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Regressions: 4 months

What the heck is going on??


We continue with our series on various milestones that our babies and kids reach and the impact to sleep and feeding.


Knowing what is going on with this 'regression' can really help parents remain patient with the hiccups that can occur with sleep. We often have parents asking us what's going on and also asking if the behaviour they see, especially in the night wakings, are night mares.


Prior to this age our babies essentially have only two stages to their sleep. They switch back and forth between these two stages and perhaps you have noticed the changes as they move between the stages? They make all those funny faces and expressions and breathing is different and then they settle a bit more into the next stage.


As babies then move to around the 4 month mark their sleep stages change to become 4-5 stages per sleep cycle just like adults. This is a completely new neurological process for their brains and as a result it can result in frequent night wakings, shorter day naps and generally disturbed sleep as their brains and bodies adjust.


For those who have experienced this you may have seen your baby cry out in their sleep or whimper and it can appear they are having a night mare. It can look this way but in fact their brains are doing new stuff and this can cause babies to have annoying wake ups or partial wake ups when they don't want to and they can even seem a bit disoriented.


So what do you do?


1. Avoid more layers of sleep props - The challenge is to avoid introducing new or more external sleep props. The way we respond to our babies should be appropriate to what they are experiencing. Your bub may need some additional support but you want to try to avoid then becoming their sleep prop which can then create difficulties for them later.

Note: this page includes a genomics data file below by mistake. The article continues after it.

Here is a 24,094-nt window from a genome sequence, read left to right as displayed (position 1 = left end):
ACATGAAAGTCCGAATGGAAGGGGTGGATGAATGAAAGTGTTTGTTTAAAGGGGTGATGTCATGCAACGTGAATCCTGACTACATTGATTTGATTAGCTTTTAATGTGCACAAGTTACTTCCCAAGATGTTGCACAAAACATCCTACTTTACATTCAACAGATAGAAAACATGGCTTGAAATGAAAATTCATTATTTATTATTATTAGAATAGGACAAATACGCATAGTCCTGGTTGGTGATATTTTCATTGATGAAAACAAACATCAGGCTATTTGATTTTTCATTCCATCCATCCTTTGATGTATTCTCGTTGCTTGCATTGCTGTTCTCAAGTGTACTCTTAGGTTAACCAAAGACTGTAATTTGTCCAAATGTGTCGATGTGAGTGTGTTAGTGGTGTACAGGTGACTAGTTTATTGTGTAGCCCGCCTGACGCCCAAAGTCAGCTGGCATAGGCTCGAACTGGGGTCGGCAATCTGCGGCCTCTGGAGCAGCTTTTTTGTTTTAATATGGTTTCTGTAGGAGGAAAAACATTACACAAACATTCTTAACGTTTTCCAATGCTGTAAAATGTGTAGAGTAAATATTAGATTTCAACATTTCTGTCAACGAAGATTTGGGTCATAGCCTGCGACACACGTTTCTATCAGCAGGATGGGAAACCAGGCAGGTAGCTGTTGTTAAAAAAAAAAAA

2. Be aware of over tiredness - Being conscious that your little one may be more tired as a result of more wakings will enable you to adjust your day. Perhaps this might mean not packing as much in each day during this time or ensuring you're even more aware of awake time. Perhaps you might introduce a gentle infant massage into the bedtime routine and provide a little more wind down opportunity.



3. Have a plan for night wakings - if you have support does this mean you will tag team with your other half for increased night wakings. Have a clear plan for how you will and will not respond rather than just reacting when you're bleary-eyed, tired and perhaps trying to avoid your other kids being woken.


Just knowing this is normal and they are not in any pain or discomfort can enable us to support appropriately as they move through this stage which can take a few weeks.


The more we realise that these disturbances are in fact due to amazing and wonderful things happening in our babies brains, the easier it is to remain patient and calm as we move through it with them.

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